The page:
While some investors are already well versed in financial metrics (hat tip), this article is for those who would like to learn about Return On Equity (ROE) and why it is important. By way of learning-by-doing, we'll look at ROE to gain a better understanding of Callon Petroleum Company (NYSE:CPE).
Return on Equity or ROE is a test of how effectively a company is growing its value and managing investors’ money. Simply put, it is used to assess the profitability of a company in relation to its equity capital.
How Do You Calculate Return On Equity?
Return on equity can be calculated by using the formula:
Return on Equity = Net Profit (from continuing operations) ÷ Shareholders' Equity
So, based on the above formula, the ROE for Callon Petroleum is:
37% = US$845m ÷ US$2.3b (Based on the trailing twelve months to June 2022).
The 'return' refers to a company's earnings over the last year. One way to conceptualize this is that for each $1 of shareholders' capital it has, the company made $0.37 in profit.
Does Callon Petroleum Have A Good Return On Equity?
Arguably the easiest way to assess company's ROE is to compare it with the average in its industry. The limitation of this approach is that some companies are quite different from others, even within the same industry classification. As you can see in the graphic below, Callon Petroleum has a higher ROE than the average (26%) in the Oil and Gas industry.
That's clearly a positive. With that said, a high ROE doesn't always indicate high profitability. Especially when a firm uses high levels of debt to finance its debt which may boost its ROE but the high leverage puts the company at risk. Our risks dashboardshould have the 3 risks we have identified for Callon Petroleum.
How Does Debt Impact ROE?
Companies usually need to invest money to grow their profits. That cash can come from retained earnings, issuing new shares (equity), or debt. In the first and second cases, the ROE will reflect this use of cash for investment in the business. In the latter case, the use of debt will improve the returns, but will not change the equity. That will make the ROE look better than if no debt was used.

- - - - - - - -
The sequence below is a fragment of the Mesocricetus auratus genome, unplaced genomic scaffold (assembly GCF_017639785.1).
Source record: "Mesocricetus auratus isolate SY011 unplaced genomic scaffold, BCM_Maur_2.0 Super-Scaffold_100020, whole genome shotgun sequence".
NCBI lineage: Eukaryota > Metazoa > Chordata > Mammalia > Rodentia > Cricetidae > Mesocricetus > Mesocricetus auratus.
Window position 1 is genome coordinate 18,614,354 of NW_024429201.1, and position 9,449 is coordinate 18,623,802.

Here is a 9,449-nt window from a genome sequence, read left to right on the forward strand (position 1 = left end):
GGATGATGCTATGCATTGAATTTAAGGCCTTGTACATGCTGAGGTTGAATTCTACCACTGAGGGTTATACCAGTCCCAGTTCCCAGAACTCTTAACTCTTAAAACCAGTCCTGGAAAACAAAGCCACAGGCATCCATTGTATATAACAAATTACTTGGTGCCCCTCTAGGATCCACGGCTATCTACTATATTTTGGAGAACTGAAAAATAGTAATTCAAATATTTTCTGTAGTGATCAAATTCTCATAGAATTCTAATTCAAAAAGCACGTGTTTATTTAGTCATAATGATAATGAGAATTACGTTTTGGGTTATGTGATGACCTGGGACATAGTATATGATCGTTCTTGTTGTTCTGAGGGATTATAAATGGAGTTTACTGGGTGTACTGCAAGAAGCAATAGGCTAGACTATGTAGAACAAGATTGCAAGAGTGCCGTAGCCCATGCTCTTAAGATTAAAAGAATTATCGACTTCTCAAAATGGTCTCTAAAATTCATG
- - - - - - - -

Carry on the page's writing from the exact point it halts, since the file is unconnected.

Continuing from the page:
Callon Petroleum's Debt And Its 37% ROE
Callon Petroleum does use a high amount of debt to increase returns. It has a debt to equity ratio of 1.11. While no doubt that its ROE is impressive, we would have been even more impressed had the company achieved this with lower debt. Debt does bring extra risk, so it's only really worthwhile when a company generates some decent returns from it.
Return on equity is a useful indicator of the ability of a business to generate profits and return them to shareholders. A company that can achieve a high return on equity without debt could be considered a high quality business. All else being equal, a higher ROE is better.
Having said that, while ROE is a useful indicator of business quality, you'll have to look at a whole range of factors to determine the right price to buy a stock. The rate at which profits are likely to grow, relative to the expectations of profit growth reflected in the current price, must be considered, too. So you might want to check this FREE visualization of analyst forecasts for the company.
Of course Callon Petroleum may not be the best stock to buy. So you may wish to see this free collection of other companies that have high ROE and low debt.
Have feedback on this article? Concerned about the content? Get in touch with us directly. Alternatively, email editorial-team (at) simplywallst.com.
This article by Simply Wall St is general in nature. We provide commentary based on historical data and analyst forecasts only using an unbiased methodology and our articles are not intended to be financial advice. It does not constitute a recommendation to buy or sell any stock, and does not take account of your objectives, or your financial situation. We aim to bring you long-term focused analysis driven by fundamental data. Note that our analysis may not factor in the latest price-sensitive company announcements or qualitative material. Simply Wall St has no position in any stocks mentioned.
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